Good question, and it all depends on the revenue forecast. However, if you want to get an idea, a new survey from Moorlands Human Capital, an executive recruitment search and consulting company, has a view. That’s because they asked 500 FinTech companies how much they pay the CEO? And it wasn’t just how much they pay the CEO, but also the CFO, CTO, HR head and more.
Here’s a summary of the results:
500 FinTech firms were surveyed from May 1 to July 31 this year. The firms had wide ranging revenue streams, starting from as small as $5 million and rising to $5.3 billion for the largest. The data requested was for the calendar year 2017 and all currencies were converted to US dollars at the exchange rates prevailing on December 28, 2017.
137 CEOs responded with their salary packages and the lowest paid CEO got $93,350 for 2017; the highest was paid $659,000; and the average was $353,000. Obviously, the salaries increased in accordance with revenues, and this is true across all of the firms. However, with all retirement options and other benefits, their total compensation amounted to $228,000 for the lowest paid CEO; $1.6 million for the highest paid; and an average of $857,000.
74 CFOs took the survey, and the lowest paid CFO received a salary of $94,000 ($750 more than the CEO!); the highest paid got $221,000 ($438,000 less than the CEO!); and the average is $158,000 ($70,000 lower than the CEO). Total compensation was similar less with $147,000 at the low end; $346,000 at the top; and $246,000 average.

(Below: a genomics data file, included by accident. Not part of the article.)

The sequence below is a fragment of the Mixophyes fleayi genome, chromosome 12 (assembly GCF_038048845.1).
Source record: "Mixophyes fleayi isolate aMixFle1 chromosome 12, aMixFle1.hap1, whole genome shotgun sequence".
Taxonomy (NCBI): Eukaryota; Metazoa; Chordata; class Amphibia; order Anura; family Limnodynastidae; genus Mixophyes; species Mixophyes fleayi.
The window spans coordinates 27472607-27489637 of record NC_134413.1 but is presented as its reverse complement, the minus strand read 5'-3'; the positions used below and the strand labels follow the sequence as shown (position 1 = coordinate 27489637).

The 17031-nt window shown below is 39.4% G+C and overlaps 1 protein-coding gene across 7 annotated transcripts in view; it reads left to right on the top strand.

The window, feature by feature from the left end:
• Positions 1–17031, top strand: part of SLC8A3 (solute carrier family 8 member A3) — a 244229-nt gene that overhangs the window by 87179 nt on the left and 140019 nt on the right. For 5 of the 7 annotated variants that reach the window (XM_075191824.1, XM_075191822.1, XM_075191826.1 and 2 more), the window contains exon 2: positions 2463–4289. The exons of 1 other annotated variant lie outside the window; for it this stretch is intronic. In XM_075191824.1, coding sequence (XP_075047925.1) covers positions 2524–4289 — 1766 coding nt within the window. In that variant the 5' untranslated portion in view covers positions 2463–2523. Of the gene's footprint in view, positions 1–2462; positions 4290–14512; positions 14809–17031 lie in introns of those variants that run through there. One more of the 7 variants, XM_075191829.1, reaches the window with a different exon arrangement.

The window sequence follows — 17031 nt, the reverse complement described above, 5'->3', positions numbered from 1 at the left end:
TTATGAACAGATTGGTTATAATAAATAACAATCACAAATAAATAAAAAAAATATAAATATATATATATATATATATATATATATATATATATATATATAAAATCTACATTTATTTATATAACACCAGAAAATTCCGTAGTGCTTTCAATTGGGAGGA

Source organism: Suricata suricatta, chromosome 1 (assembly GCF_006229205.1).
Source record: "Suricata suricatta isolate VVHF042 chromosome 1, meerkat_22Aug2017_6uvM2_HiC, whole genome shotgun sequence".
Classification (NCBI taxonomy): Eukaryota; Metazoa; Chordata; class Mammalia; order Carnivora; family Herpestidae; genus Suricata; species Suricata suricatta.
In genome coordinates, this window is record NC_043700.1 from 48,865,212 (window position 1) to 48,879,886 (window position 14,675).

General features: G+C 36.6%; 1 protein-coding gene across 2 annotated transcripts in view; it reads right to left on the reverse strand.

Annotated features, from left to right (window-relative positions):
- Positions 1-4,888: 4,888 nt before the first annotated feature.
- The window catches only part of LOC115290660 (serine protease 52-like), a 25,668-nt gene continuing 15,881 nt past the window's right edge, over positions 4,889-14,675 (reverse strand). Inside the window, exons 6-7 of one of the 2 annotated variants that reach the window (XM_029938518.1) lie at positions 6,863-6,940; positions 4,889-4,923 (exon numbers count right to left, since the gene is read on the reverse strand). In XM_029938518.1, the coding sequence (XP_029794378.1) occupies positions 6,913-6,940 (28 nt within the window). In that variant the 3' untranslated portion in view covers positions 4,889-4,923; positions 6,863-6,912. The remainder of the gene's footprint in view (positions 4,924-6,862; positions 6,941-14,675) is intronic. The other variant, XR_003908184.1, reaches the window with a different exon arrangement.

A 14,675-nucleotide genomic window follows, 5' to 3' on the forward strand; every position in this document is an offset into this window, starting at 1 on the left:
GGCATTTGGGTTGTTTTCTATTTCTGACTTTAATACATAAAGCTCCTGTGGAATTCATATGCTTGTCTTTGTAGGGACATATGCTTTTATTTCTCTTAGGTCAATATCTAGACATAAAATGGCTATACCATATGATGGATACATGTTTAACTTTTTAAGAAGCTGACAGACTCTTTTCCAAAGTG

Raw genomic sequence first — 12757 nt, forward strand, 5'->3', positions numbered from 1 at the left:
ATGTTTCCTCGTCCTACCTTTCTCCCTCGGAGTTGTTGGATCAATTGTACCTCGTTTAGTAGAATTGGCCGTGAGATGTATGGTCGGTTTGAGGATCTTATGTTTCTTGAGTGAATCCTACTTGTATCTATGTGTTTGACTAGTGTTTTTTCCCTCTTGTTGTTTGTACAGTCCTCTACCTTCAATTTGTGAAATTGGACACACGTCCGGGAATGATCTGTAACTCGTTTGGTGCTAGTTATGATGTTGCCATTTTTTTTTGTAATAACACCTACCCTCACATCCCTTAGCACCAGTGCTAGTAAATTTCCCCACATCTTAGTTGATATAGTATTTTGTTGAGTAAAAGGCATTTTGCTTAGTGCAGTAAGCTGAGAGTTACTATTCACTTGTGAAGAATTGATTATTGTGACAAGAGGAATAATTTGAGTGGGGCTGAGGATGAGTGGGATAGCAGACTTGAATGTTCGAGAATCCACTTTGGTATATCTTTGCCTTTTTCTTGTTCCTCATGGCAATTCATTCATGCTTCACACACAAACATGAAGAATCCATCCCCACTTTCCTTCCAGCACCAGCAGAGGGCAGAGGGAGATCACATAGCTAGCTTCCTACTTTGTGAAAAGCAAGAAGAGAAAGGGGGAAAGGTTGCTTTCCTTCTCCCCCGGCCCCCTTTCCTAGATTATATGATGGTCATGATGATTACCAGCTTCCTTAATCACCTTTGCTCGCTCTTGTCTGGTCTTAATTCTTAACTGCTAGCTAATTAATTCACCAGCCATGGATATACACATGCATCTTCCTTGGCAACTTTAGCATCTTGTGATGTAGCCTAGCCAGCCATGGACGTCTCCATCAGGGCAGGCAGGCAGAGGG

90 CTOs replied and had salaries starting at $85,000 and peaking at $346,000, with an average of $215,000. Total compensation started at $163,000, rising to a peak of $844,000 and averaging $521,000 (beating those darned CFOs).
HR directors fared less well with starting salaries of $66,000, rising to $221,000 and averaging $152,000.
Sales and Marketing Heads start at $77,000 a year, peaking at $392,000, and averaging $235,000.
If you want a copy of the report, then you can get it over here.
My take on it is that it shows how firms prioritise their people. The leader is the CEO, so he or she is worth the most. As a tech firm, the CTO is the second most valued team member. Managing money is critical for fledgling firm, so the CFO is the third highest ranked. Then you need some sales, so the sales and marketing person gets a nod. Then hiring people is lowest on the list, so let’s put HR last.
It makes me realise why the Global HR Head at one of the firms I used to work for said: “you know Chris, to head up HR in most firms, you really have to hate people”. Now I know why.
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